Biological advancements have seen production processes change dramatically in recent years. Klaus Ullherr, Bosch Packaging Technology, reviews how equipment manufacturers are meeting these changing needs
Machines such as the FXS Combi are providing more flexible filling options
Pharmaceutical companies and equipment manufacturers are facing new challenges due to the boom in biopharmaceuticals. These individualised and costly medications require the development and production processes to be as flexible, safe and efficient as possible. Leading machine manufacturers have been working hard on new systems and are now presenting the first groundbreaking results. By integrating several previously separate processing steps, the latest filling and closing machines can be used for multiple types of pre-sterilised primary packaging.
The worldwide market for biopharmaceuticals is experiencing strong demand and is predicted to grow to more than US$167bn in 2015.1 Some 80% of these worldwide sales are generated by leading markets such as the US, Germany, Japan, France and Italy. However, the so-called pharmerging markets, such as China and India, are also expected to raise their share in biopharmaceuticals by more than 8% by 2015. Particularly in China, an increase in widespread diseases along with an ageing population is driving the development of new biopharmaceutical compounds. According to the World Health Organization (WHO), around 8% of cancer patients (one million people) lived in India in 2012, leading to the production of increasingly complex formulations.2
This trend towards ever more complex proteins is presenting pharmaceutical manufacturers with new challenges. On one hand, the biotechnology market segment is characterised by highly individualised products that are adapted to patients’ personal needs and the genetic markers of pathogens. On the other, such medication, which is mainly offered in liquid form and administered parenterally, is also expensive to manufacture. Unlike manufacturers of blockbuster medication, biopharmaceutical companies, laboratories and research facilities produce smaller batches in larger time intervals, but they depend strongly on flexible, safe and economical production operations.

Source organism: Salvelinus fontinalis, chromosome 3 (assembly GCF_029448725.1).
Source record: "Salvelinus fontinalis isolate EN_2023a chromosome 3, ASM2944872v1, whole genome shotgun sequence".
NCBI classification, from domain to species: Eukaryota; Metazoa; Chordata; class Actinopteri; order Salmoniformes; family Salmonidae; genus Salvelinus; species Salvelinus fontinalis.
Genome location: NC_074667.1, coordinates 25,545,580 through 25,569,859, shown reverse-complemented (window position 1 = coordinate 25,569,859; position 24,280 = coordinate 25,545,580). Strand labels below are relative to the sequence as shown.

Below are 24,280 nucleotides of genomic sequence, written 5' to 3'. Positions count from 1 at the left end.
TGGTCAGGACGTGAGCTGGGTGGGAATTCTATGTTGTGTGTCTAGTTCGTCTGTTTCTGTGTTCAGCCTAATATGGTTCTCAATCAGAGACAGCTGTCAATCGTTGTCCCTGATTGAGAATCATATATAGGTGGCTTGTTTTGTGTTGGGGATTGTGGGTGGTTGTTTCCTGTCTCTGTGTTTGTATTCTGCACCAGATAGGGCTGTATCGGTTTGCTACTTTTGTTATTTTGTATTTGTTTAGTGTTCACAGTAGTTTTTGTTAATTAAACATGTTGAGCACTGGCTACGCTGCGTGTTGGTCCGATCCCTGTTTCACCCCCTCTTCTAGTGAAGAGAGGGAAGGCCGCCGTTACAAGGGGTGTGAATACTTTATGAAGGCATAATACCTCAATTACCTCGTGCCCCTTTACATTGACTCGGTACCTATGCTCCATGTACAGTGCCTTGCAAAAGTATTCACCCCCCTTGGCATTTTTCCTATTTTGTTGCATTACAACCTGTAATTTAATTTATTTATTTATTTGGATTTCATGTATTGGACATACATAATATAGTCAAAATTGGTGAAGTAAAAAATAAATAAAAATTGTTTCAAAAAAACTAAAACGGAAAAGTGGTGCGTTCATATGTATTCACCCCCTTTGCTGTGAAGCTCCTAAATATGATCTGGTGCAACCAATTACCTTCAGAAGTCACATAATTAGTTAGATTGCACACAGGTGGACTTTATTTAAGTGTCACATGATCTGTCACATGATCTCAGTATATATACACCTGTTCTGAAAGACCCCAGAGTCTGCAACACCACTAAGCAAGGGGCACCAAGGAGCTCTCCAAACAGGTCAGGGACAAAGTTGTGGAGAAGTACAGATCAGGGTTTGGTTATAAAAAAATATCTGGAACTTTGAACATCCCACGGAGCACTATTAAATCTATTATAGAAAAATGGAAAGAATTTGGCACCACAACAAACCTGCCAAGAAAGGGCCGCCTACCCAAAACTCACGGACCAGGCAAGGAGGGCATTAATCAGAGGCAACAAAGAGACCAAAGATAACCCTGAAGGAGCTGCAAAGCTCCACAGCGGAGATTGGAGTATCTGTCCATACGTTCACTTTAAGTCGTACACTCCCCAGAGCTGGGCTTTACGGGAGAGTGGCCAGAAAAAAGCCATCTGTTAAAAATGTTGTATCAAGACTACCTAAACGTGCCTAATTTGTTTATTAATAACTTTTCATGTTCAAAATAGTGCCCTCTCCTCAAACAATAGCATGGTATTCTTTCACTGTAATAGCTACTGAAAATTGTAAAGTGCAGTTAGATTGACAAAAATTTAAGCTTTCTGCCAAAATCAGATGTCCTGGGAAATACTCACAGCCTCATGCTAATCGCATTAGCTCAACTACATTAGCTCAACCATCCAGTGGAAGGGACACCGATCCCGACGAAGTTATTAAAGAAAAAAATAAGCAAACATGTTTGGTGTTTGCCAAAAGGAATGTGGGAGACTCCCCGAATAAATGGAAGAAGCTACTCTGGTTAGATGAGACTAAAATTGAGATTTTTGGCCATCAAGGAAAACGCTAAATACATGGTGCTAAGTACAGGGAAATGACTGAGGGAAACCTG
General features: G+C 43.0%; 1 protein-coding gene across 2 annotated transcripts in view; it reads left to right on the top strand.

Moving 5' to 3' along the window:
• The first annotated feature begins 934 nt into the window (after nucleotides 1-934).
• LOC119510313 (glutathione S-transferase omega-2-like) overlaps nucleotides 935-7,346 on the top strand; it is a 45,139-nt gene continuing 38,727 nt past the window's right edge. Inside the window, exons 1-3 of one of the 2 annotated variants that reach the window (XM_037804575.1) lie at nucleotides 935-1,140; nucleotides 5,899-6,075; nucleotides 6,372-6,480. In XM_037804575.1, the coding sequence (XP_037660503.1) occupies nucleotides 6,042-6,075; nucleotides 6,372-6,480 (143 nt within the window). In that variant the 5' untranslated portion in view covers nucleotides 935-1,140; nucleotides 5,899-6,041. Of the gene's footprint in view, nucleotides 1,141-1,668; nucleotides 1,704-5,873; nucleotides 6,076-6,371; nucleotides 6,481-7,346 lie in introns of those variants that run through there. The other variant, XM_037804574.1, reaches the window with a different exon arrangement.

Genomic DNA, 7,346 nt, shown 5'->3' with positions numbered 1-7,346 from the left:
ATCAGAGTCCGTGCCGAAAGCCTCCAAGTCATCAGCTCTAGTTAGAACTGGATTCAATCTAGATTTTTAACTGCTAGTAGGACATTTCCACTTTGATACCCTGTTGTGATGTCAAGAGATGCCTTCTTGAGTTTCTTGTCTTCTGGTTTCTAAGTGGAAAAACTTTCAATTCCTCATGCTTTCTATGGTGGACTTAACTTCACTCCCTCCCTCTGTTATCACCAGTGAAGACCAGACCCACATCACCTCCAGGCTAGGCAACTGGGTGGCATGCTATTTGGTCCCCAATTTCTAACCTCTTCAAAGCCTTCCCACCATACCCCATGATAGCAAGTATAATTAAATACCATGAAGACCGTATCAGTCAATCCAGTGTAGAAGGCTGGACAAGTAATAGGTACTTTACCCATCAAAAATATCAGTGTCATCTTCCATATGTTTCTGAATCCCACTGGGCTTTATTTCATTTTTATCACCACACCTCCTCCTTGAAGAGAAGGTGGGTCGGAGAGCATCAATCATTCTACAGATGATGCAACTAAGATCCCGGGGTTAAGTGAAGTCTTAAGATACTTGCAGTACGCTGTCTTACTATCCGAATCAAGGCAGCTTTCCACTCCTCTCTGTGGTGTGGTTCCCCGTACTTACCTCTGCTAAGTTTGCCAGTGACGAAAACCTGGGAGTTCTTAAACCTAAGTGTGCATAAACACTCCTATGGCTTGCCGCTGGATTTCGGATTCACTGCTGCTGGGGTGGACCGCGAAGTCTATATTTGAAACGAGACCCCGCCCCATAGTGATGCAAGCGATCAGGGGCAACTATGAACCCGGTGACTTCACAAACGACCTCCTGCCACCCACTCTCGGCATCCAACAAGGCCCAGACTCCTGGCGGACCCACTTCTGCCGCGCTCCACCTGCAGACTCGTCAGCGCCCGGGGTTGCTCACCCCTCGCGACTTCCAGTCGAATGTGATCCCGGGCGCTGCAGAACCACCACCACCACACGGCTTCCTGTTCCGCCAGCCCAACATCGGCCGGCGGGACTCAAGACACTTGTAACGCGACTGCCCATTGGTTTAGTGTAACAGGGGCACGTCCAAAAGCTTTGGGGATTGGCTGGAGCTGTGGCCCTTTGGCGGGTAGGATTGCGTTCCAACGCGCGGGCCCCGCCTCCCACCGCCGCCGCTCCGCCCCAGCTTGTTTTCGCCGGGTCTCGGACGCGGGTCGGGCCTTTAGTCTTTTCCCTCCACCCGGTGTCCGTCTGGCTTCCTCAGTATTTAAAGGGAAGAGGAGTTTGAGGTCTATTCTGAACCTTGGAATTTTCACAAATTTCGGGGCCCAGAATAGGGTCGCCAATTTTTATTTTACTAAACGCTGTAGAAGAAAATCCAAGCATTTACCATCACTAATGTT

Use of pre-sterilised packaging has expanded from syringes to ready-to-fill vials and cartridges too
Here, manufacturers of pre-sterilised primary glass packaging make an important contribution. While pre-sterilised syringes have been on the market for many years, some of these manufacturers have now added other containers to their portfolio. With the support of leading equipment manufacturers such as Bosch Packaging Technology, they started the production and development of pre-sterilised, ready-to-fill vials and cartridges.
The pre-sterilised glass containers are generally delivered to the customer in a tub sealed with Tyvek, with each container individually inserted into a so-called plastic nest. The sealed tubs, in turn, are protected by a bag made of plastic and Tyvek. Since the preparatory steps for these pre-sterilised containers have already been carried out by the supplier, the purchase and operation of upstream machines for loading and washing, or for sterilisation and depyrogenation is no longer necessary.
However, even the most advanced primary packaging is profitable only when it is processed on equally advanced equipment. Filling small volumes of biopharmaceutical drugs into pre-sterilised glass containers requires platforms that process the containers with the utmost flexibility. At the same time, these platforms must satisfy the need for high product yields and low space requirements, as well as for maximum product and operator safety.
The more types of packaging that can be filled and closed with a single machine, the greater the space savings for the user. By integrating both filling and capping processes into one single machine, the need for a separate capping machine is removed. Thus pharmaceutical developers and manufacturers can conduct the entire processes in a small space.
Inside view of the FXS Combi with its integrated capping station
Another important requirement for the latest filling and closing machines is their compatibility with different filling systems. This not only allows pharmaceutical companies to adjust filling operations according to particular packaging and medication types; the ability to use filling technologies with single-use components also offers a cost-effective alternative to expensive cleaning operations for product contact parts.